Stela of Nabonidus
Nippur (pronounced nĭ poor’) was a major of religious center of Mesopotamia located 160 kilometers south of Baghdad or 80 kilometers southeast of Babylon on the canal Sha al-Nil, which was at one time, perhaps when Nippur was founded, was a separate branch of the Euphrates River. Established by the pre-Mesopotamian“Ubaid” people around 4,500 B.C., Nippur was seat of the cult of Enlil, one of the most important Mesopotamian gods. It was never an important city-state and was ruled by other city-states. It is possible, but improbable, that Nippur was the "Calneh" mentioned in Genesis 10 of the Old Testament.

According to the Oriental Institute ofThe University of Chicago: “In the desert a hundred miles south of Baghdad, Iraq, lies a great mound of man-made debris sixty feet high and almost a mile across. This is Nippur, for thousands of years the religious center of Mesopotamia, where Enlil, the supreme god of the Sumerian pantheon, created mankind. Although never a capital city, Nippur had great political importance because royal rule over Mesopotamia was not considered legitimate without recognition in its temples. Thus, Nippur was the focus of pilgrimage and building programs by dozens of kings including Hammurabi of Babylon and Ashurbanipal of Assyria. Despite the history of wars between various parts of Mesopotamia, the religious nature of Nippur prevented it from suffering most of the destructions that befell sites like Ur, Nineveh, and Babylon. The site thus preserves an unparalleled archaeological record spanning more than 6000 years. [Source: Oriental Institute of The University of Chicago ^^]

“Objects can often tell us things that were not written down. Elaborately designed items made of precious metals, stones, exotic woods, and shell allow us to reconstruct the development of ancient Mesopotamian art, as well as the far-flung trading connections that brought the materials to Babylonia. Egyptian, Persian, Indus Valley, and Greek artifacts also found their way to Nippur. Even after Babylonian civilization was absorbed into larger empires, such as Alexander the Great's, Nippur flourished. In its final phase, prior to its abandonment around A.D. 800, Nippur was a typical Muslim city, with minority communities of Jews and Christians. At the time of its abandonment, the city was the seat of a Christian bishop, so it was still a religious center, long after Enlil had been forgotten.” ^^

Excavations were conducted in Nippur by American expeditions, mainly by the University of Pennsylvania, in 1890, 1893-1896, 1899-1900, 1948 and every other year after that through 1958. These excavations revealed parts of the Ekur “Mountain House,” the temple of Enlil and Sumer’s leading shrine, the temple of Enlil’s consort, Ninlil, a large temple dedicated to the goddess Inanna, and a small temple dedicated to an unknown deity, as well as houses of the scribal quarter of the city. More recently research and excavations have been overseen by the Oriental Institute of The University of Chicago.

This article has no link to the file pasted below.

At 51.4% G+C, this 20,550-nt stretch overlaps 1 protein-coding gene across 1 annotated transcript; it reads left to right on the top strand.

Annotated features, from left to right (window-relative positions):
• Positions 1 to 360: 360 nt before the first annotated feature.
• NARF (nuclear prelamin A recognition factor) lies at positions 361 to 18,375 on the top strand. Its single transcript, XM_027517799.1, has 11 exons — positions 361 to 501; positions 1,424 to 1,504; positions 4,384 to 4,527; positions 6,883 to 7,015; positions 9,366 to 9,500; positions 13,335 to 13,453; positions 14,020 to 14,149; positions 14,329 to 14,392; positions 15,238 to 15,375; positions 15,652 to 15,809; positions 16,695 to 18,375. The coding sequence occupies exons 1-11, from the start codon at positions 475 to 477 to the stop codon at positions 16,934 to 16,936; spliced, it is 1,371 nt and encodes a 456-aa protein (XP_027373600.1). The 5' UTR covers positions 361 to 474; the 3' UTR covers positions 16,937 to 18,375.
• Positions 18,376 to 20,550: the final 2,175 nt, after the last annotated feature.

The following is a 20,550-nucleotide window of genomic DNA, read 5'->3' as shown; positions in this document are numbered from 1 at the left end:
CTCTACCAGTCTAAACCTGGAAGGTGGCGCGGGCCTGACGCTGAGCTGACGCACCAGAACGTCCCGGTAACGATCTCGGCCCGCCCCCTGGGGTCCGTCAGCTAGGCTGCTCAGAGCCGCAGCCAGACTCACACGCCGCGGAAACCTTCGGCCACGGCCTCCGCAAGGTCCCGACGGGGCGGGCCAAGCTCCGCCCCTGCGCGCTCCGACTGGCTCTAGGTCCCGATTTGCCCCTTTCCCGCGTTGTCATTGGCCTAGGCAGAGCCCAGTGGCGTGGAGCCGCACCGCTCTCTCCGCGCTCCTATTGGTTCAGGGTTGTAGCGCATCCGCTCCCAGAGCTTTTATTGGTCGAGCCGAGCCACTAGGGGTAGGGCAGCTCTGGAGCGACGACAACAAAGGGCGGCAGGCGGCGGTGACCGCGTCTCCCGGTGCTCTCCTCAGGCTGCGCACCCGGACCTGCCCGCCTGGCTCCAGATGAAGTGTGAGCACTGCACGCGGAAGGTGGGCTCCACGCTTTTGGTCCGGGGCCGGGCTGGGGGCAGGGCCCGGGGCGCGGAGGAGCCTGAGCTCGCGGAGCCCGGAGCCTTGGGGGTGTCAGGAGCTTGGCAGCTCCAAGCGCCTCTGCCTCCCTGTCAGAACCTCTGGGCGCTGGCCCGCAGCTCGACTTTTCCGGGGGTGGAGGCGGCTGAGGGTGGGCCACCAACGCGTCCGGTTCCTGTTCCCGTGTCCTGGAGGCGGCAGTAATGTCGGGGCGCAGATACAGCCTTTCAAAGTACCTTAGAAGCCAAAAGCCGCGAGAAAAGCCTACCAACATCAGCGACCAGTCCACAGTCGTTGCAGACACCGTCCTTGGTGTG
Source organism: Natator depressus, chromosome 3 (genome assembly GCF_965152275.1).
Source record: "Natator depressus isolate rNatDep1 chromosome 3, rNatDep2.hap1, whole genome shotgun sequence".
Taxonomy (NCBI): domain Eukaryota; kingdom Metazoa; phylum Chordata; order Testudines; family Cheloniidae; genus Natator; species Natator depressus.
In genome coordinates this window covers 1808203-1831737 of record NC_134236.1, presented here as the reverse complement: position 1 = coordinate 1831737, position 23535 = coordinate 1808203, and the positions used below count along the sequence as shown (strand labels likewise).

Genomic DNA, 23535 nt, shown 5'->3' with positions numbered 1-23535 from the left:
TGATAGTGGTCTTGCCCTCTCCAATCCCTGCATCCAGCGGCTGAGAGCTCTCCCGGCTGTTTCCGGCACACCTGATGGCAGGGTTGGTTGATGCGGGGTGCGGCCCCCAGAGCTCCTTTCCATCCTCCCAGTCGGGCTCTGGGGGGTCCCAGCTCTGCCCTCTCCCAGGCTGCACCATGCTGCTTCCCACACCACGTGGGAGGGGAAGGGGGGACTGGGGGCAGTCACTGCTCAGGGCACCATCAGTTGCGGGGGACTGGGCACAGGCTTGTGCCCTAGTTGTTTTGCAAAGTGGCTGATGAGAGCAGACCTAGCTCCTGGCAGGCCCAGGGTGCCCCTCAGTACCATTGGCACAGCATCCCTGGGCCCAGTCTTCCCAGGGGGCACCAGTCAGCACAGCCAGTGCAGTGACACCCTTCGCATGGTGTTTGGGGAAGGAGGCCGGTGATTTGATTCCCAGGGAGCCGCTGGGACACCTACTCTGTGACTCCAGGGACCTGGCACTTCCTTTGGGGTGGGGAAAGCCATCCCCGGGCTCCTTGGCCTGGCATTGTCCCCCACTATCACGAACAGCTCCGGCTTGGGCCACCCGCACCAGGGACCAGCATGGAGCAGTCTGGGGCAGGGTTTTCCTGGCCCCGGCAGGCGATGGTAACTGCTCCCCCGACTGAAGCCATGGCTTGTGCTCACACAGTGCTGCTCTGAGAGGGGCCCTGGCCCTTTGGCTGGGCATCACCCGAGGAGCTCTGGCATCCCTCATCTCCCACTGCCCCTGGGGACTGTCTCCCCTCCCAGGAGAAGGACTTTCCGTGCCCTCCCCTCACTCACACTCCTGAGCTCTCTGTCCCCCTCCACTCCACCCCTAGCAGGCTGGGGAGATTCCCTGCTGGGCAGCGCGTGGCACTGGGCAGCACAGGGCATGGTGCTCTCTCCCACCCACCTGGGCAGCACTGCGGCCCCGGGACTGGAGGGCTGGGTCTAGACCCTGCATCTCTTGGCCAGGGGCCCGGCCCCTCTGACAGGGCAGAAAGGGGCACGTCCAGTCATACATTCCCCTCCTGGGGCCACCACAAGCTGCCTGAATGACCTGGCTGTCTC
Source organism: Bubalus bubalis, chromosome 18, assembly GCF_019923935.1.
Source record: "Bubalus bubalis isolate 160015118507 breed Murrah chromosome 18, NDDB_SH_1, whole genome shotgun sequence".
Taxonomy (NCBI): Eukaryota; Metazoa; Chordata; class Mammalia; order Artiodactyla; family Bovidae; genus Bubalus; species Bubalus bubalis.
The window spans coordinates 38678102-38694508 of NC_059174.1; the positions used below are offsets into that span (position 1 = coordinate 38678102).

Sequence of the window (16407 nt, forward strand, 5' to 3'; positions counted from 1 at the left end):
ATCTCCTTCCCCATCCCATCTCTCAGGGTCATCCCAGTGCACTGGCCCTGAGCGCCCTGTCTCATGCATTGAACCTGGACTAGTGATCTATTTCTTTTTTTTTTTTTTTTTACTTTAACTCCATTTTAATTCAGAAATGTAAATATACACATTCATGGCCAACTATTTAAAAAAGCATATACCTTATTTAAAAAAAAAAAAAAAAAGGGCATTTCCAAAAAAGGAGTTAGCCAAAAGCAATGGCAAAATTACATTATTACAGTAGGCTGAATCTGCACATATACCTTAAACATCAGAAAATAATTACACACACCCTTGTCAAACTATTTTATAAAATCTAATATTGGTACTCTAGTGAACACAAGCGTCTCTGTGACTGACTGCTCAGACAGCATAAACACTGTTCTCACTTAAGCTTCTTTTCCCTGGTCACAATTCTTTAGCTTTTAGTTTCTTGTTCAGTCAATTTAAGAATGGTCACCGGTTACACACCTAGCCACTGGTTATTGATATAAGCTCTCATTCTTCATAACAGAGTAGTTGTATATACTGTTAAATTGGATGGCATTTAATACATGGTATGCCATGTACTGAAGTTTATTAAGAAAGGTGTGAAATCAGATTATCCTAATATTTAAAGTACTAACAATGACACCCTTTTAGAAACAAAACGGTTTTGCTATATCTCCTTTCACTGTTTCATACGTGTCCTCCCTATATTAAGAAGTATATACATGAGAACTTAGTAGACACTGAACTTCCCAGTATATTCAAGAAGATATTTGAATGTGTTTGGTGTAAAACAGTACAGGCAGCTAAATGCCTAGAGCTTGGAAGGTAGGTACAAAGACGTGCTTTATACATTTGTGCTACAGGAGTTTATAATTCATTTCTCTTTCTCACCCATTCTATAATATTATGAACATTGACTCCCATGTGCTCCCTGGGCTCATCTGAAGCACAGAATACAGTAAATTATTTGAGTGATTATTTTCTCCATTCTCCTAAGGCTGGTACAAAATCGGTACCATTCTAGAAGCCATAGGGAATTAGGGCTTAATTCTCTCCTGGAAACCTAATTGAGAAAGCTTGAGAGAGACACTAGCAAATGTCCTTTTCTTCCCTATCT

Religion in Nippur

Nippur Spindle

Built on the Euphrates and at its height around 2500 B.C., Nippur was the home of important temple dedicated to Enlil, a storm god sometimes treated like supreme deity, and other temples, including one dedicated to Bau (Gula), the Mesopotamian goddess of healing.

A large archives of Sumerian cuneiform records was found in Nippur. Even after the city was past its prime Sumerian pilgrims visited temples honoring Enlil. A famous limestone statuette found at the Inanna Temple in Nippur depicts a woman with her hands clasped in worship. The world oldest known prescriptions, cuneiform tablets dating back to 2000 B.C. from Nippur, described how to make poultices, salves and washes. The ingredients, which included mustard, fig, myrrh, bat dropping, turtle shell powder, river silt, snakeskins and "hair from the stomach of a cow," were dissolved into wine, milk and beer.

According to Biblegate: “Nippur was the seat of the cult of Enlil, and the ancient renown of this god insured his city the continued care on the part of the Babylonian kings. As late as the 7th cent. B.C., the Assyrian king, Ashurbanipal, restored Enlil’s temple. Nippur was the seat of Sumer’s most important “academy” and in the lit. composed and redacted in this academy, Nippur and its leading deities, Enlil, his wife Ninlil, and his son Ninurta, played a large role. Excavators found some 30-40,000 tablets and fragments at Nippur, and about 4,000 of these are inscribed with Sumer. works.

J. Frederic McCurdy wrote in the Jewish Encyclopedia: Nippur’s “ancient renown was due partly to its central position among the Semitic settlements, and especially to the fact that it was the first known great seat of the worship of Bel. The name of this chief Babylonian god, identical with the Canaanitish Ba'al, suggests that his worship at Nippur was the consolidation of that of many local Ba'als, and that Nippur obtained its religious preeminence by having gained the leadership among the Semitic communities. In any case its predominance was actually established at least as early as 5000 B.C. [Source: J. Frederic McCurdy,; Peters, Nippur or Explorations and Adventures on the Euphrates, 1897; Hilprecht, Explorations in Bible Lands, 1903, pp. 289-568.]

Image Sources: Wikimedia Commons

Text Sources: Internet Ancient History Sourcebook: Mesopotamia , National Geographic, Smithsonian magazine, especially Merle Severy, National Geographic, May 1991 and Marion Steinmann, Smithsonian, December 1988, New York Times, Washington Post, Los Angeles Times, Discover magazine, Times of London, Natural History magazine, Archaeology magazine, The New Yorker, BBC, Encyclopædia Britannica, Metropolitan Museum of Art, Time, Newsweek, Wikipedia, Reuters, Associated Press, The Guardian, AFP, Lonely Planet Guides, “World Religions” edited by Geoffrey Parrinder (Facts on File Publications, New York); “History of Warfare” by John Keegan (Vintage Books); “History of Art” by H.W. Janson Prentice Hall, Englewood Cliffs, N.J.), Compton’s Encyclopedia and various books and other publications.

Last updated September 2018